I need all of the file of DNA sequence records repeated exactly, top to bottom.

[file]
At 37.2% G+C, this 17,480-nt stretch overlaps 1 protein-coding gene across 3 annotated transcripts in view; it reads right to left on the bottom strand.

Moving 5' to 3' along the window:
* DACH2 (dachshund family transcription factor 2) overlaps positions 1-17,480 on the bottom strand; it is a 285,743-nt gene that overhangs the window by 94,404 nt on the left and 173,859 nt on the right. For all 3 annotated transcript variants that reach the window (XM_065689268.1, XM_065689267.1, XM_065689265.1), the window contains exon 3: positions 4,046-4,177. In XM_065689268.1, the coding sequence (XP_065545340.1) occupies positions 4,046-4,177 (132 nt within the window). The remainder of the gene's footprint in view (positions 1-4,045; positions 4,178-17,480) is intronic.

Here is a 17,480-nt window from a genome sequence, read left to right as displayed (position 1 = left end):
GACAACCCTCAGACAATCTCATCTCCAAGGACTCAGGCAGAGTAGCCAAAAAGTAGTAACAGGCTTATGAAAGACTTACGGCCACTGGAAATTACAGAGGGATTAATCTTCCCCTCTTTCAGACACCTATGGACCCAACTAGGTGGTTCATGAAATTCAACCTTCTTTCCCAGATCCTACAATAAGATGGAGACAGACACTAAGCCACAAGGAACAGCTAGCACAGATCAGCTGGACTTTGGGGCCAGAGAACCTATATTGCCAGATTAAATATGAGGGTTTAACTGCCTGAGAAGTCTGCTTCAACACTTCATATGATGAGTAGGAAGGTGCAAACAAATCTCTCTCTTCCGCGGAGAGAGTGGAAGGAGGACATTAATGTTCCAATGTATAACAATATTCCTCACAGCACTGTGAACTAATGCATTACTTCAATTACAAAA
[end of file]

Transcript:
At 37.2% G+C, this 17,480-nt stretch overlaps 1 protein-coding gene across 3 annotated transcripts in view; it reads right to left on the bottom strand.

Moving 5' to 3' along the window:
* DACH2 (dachshund family transcription factor 2) overlaps positions 1-17,480 on the bottom strand; it is a 285,743-nt gene that overhangs the window by 94,404 nt on the left and 173,859 nt on the right. For all 3 annotated transcript variants that reach the window (XM_065689268.1, XM_065689267.1, XM_065689265.1), the window contains exon 3: positions 4,046-4,177. In XM_065689268.1, the coding sequence (XP_065545340.1) occupies positions 4,046-4,177 (132 nt within the window). The remainder of the gene's footprint in view (positions 1-4,045; positions 4,178-17,480) is intronic.

Here is a 17,480-nt window from a genome sequence, read left to right as displayed (position 1 = left end):
GACAACCCTCAGACAATCTCATCTCCAAGGACTCAGGCAGAGTAGCCAAAAAGTAGTAACAGGCTTATGAAAGACTTACGGCCACTGGAAATTACAGAGGGATTAATCTTCCCCTCTTTCAGACACCTATGGACCCAACTAGGTGGTTCATGAAATTCAACCTTCTTTCCCAGATCCTACAATAAGATGGAGACAGACACTAAGCCACAAGGAACAGCTAGCACAGATCAGCTGGACTTTGGGGCCAGAGAACCTATATTGCCAGATTAAATATGAGGGTTTAACTGCCTGAGAAGTCTGCTTCAACACTTCATATGATGAGTAGGAAGGTGCAAACAAATCTCTCTCTTCCGCGGAGAGAGTGGAAGGAGGACATTAATGTTCCAATGTATAACAATATTCCTCACAGCACTGTGAACTAATGCATTACTTCAATTACAAAA